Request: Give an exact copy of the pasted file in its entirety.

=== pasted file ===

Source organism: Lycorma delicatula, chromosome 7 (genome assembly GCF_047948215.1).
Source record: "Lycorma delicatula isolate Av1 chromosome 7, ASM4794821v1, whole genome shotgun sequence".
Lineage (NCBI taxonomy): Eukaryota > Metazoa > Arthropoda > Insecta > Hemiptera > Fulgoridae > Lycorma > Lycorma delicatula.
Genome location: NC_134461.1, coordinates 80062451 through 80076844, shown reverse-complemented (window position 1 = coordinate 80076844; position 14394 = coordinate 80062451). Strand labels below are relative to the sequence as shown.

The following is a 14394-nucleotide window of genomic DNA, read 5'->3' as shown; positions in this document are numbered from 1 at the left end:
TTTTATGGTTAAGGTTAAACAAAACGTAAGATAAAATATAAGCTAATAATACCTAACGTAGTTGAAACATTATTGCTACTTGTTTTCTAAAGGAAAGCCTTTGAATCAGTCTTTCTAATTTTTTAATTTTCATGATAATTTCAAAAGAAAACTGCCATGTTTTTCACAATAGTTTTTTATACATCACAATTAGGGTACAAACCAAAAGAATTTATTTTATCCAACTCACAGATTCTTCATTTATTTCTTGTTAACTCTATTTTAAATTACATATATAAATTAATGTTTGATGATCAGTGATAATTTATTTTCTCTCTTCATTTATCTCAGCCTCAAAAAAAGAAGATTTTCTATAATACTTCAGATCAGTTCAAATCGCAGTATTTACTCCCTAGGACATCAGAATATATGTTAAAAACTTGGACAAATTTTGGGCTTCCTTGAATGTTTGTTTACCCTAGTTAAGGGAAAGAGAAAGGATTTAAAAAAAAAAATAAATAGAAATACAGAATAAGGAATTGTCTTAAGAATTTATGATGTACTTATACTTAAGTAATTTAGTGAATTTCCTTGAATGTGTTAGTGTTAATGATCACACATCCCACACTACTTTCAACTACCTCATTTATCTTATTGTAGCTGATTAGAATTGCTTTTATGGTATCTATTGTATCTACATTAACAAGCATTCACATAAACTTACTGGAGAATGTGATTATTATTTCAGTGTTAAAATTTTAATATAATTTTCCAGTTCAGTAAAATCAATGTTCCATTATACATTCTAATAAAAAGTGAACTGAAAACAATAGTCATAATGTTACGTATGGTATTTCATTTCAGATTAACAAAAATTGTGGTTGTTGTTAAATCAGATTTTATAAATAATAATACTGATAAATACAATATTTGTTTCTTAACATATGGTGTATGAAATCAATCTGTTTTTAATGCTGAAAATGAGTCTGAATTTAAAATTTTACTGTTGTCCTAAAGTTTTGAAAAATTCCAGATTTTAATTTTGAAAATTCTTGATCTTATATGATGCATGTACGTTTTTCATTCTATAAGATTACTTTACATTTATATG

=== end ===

Source organism: Lycorma delicatula, chromosome 7 (genome assembly GCF_047948215.1).
Source record: "Lycorma delicatula isolate Av1 chromosome 7, ASM4794821v1, whole genome shotgun sequence".
Lineage (NCBI taxonomy): Eukaryota > Metazoa > Arthropoda > Insecta > Hemiptera > Fulgoridae > Lycorma > Lycorma delicatula.
Genome location: NC_134461.1, coordinates 80062451 through 80076844, shown reverse-complemented (window position 1 = coordinate 80076844; position 14394 = coordinate 80062451). Strand labels below are relative to the sequence as shown.

The following is a 14394-nucleotide window of genomic DNA, read 5'->3' as shown; positions in this document are numbered from 1 at the left end:
TTTTATGGTTAAGGTTAAACAAAACGTAAGATAAAATATAAGCTAATAATACCTAACGTAGTTGAAACATTATTGCTACTTGTTTTCTAAAGGAAAGCCTTTGAATCAGTCTTTCTAATTTTTTAATTTTCATGATAATTTCAAAAGAAAACTGCCATGTTTTTCACAATAGTTTTTTATACATCACAATTAGGGTACAAACCAAAAGAATTTATTTTATCCAACTCACAGATTCTTCATTTATTTCTTGTTAACTCTATTTTAAATTACATATATAAATTAATGTTTGATGATCAGTGATAATTTATTTTCTCTCTTCATTTATCTCAGCCTCAAAAAAAGAAGATTTTCTATAATACTTCAGATCAGTTCAAATCGCAGTATTTACTCCCTAGGACATCAGAATATATGTTAAAAACTTGGACAAATTTTGGGCTTCCTTGAATGTTTGTTTACCCTAGTTAAGGGAAAGAGAAAGGATTTAAAAAAAAAAATAAATAGAAATACAGAATAAGGAATTGTCTTAAGAATTTATGATGTACTTATACTTAAGTAATTTAGTGAATTTCCTTGAATGTGTTAGTGTTAATGATCACACATCCCACACTACTTTCAACTACCTCATTTATCTTATTGTAGCTGATTAGAATTGCTTTTATGGTATCTATTGTATCTACATTAACAAGCATTCACATAAACTTACTGGAGAATGTGATTATTATTTCAGTGTTAAAATTTTAATATAATTTTCCAGTTCAGTAAAATCAATGTTCCATTATACATTCTAATAAAAAGTGAACTGAAAACAATAGTCATAATGTTACGTATGGTATTTCATTTCAGATTAACAAAAATTGTGGTTGTTGTTAAATCAGATTTTATAAATAATAATACTGATAAATACAATATTTGTTTCTTAACATATGGTGTATGAAATCAATCTGTTTTTAATGCTGAAAATGAGTCTGAATTTAAAATTTTACTGTTGTCCTAAAGTTTTGAAAAATTCCAGATTTTAATTTTGAAAATTCTTGATCTTATATGATGCATGTACGTTTTTCATTCTATAAGATTACTTTACATTTATATG